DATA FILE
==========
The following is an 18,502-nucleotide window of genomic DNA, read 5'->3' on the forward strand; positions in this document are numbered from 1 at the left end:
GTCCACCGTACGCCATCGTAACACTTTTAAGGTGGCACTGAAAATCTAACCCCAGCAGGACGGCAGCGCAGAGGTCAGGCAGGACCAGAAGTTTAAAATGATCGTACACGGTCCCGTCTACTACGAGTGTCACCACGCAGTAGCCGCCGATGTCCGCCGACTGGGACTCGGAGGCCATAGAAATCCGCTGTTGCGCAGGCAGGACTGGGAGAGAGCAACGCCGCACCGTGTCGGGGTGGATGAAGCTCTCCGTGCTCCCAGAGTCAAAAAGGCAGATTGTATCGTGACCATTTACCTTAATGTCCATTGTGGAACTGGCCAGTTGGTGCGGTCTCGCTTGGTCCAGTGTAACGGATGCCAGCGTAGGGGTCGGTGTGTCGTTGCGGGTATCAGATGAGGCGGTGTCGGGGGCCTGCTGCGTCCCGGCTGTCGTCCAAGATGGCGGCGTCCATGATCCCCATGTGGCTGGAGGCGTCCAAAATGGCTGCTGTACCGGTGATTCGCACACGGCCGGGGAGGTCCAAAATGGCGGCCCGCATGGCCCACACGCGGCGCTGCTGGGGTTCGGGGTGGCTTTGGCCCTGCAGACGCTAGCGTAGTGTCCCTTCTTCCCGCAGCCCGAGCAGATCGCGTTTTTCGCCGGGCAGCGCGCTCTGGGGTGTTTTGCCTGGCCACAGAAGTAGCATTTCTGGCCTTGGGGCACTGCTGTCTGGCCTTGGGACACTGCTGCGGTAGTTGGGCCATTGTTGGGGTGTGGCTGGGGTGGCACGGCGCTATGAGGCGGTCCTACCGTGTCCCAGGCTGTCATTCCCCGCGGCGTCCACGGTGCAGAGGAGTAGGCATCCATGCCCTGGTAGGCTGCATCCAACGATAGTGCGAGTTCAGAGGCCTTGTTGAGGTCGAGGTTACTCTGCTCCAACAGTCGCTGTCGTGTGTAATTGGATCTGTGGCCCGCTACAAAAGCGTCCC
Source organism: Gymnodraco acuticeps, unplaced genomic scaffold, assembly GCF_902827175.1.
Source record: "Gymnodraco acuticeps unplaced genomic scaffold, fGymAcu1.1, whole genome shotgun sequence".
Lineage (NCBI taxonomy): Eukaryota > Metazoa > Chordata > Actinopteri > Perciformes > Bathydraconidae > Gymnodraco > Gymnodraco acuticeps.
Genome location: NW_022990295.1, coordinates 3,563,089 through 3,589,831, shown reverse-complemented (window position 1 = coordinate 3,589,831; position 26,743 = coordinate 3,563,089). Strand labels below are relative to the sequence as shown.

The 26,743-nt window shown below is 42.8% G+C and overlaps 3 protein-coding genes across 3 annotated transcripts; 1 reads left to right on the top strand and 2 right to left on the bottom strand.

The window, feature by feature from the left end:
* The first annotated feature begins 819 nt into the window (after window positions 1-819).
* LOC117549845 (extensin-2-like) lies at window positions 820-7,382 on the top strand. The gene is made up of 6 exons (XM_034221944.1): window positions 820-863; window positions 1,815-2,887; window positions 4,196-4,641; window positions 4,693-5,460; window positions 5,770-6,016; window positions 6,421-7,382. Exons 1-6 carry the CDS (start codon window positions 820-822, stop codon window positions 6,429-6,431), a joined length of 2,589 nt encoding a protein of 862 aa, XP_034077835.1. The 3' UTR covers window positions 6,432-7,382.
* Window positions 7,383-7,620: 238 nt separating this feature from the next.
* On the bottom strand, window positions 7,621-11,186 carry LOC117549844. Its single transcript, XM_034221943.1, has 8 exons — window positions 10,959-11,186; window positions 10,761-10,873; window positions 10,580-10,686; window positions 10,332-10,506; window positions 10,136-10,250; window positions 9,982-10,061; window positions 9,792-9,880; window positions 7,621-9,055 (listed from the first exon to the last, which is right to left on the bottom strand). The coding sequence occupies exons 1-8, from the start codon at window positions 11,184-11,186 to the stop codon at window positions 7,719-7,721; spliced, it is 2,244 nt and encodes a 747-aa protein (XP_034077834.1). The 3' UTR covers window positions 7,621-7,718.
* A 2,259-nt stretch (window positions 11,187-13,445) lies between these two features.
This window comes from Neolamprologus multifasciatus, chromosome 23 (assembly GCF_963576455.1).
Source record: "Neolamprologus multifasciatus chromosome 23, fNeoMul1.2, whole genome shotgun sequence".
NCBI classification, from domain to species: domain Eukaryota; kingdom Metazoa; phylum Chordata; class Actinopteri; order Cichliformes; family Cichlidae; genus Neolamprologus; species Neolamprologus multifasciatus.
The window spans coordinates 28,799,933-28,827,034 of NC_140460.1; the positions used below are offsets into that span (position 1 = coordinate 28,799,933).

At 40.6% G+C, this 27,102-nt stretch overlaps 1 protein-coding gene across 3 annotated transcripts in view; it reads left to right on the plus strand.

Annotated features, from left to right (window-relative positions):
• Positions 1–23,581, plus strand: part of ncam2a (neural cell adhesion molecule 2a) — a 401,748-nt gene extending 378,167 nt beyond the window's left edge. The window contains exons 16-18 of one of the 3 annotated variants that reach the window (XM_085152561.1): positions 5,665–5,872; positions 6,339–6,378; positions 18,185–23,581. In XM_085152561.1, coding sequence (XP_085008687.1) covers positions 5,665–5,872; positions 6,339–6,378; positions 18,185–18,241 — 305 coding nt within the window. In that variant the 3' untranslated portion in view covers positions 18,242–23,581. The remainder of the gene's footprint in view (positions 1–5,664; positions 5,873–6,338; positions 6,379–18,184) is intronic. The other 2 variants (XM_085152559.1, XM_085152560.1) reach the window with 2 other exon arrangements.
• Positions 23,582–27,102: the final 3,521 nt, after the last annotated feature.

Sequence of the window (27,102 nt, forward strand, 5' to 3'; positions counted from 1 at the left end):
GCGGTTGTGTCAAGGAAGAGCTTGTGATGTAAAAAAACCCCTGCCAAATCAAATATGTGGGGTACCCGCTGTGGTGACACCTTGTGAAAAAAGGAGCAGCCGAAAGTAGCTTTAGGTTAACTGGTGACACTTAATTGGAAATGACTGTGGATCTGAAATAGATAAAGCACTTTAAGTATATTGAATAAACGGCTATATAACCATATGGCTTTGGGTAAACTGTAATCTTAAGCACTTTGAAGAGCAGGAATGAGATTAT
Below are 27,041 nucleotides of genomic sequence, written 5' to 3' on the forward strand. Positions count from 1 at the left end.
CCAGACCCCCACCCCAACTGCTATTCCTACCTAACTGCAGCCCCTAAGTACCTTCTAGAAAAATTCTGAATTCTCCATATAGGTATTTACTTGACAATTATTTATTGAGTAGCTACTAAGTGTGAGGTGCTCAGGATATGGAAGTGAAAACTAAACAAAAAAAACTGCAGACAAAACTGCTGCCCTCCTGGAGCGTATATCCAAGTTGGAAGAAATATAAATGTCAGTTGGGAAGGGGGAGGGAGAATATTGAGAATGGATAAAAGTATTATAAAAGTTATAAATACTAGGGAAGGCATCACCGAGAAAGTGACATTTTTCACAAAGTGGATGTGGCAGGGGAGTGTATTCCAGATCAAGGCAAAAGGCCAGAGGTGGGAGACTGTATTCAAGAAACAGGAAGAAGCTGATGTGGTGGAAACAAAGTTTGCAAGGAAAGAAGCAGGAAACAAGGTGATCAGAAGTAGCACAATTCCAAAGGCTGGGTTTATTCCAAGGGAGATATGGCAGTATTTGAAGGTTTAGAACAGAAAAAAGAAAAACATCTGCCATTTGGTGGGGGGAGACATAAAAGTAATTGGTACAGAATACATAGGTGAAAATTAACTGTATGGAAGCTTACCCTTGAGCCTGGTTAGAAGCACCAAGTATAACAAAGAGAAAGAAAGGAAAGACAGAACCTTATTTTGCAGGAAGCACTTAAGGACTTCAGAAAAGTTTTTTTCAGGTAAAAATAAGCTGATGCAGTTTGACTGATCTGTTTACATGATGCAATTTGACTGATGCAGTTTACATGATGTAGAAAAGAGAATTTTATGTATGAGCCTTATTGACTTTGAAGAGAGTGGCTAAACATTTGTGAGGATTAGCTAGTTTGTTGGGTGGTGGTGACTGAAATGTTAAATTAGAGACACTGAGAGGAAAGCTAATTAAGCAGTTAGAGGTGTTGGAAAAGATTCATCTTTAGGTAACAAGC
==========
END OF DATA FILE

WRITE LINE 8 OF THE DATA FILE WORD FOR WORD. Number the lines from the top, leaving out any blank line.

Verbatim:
The window, feature by feature from the left end: